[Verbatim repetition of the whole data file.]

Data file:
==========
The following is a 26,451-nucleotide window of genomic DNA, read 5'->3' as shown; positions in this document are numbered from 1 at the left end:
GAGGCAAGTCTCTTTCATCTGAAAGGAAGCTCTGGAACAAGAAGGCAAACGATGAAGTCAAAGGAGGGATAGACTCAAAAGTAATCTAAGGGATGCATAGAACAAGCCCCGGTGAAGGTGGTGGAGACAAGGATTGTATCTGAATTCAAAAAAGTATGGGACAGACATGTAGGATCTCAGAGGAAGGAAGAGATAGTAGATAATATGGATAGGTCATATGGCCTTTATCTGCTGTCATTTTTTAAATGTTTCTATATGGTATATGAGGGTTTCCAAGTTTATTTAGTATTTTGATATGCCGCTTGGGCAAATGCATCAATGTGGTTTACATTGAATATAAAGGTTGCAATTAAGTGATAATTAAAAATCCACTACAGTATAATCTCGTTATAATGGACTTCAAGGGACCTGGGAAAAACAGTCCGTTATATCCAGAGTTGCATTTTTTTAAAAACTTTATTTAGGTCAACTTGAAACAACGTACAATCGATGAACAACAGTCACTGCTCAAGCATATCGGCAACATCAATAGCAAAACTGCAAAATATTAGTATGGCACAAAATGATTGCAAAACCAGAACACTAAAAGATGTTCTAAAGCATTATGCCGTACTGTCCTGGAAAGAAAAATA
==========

The following is a 26,451-nucleotide window of genomic DNA, read 5'->3' as shown; positions in this document are numbered from 1 at the left end:
GAGGCAAGTCTCTTTCATCTGAAAGGAAGCTCTGGAACAAGAAGGCAAACGATGAAGTCAAAGGAGGGATAGACTCAAAAGTAATCTAAGGGATGCATAGAACAAGCCCCGGTGAAGGTGGTGGAGACAAGGATTGTATCTGAATTCAAAAAAGTATGGGACAGACATGTAGGATCTCAGAGGAAGGAAGAGATAGTAGATAATATGGATAGGTCATATGGCCTTTATCTGCTGTCATTTTTTAAATGTTTCTATATGGTATATGAGGGTTTCCAAGTTTATTTAGTATTTTGATATGCCGCTTGGGCAAATGCATCAATGTGGTTTACATTGAATATAAAGGTTGCAATTAAGTGATAATTAAAAATCCACTACAGTATAATCTCGTTATAATGGACTTCAAGGGACCTGGGAAAAACAGTCCGTTATATCCAGAGTTGCATTTTTTTAAAAACTTTATTTAGGTCAACTTGAAACAACGTACAATCGATGAACAACAGTCACTGCTCAAGCATATCGGCAACATCAATAGCAAAACTGCAAAATATTAGTATGGCACAAAATGATTGCAAAACCAGAACACTAAAAGATGTTCTAAAGCATTATGCCGTACTGTCCTGGAAAGAAAAATA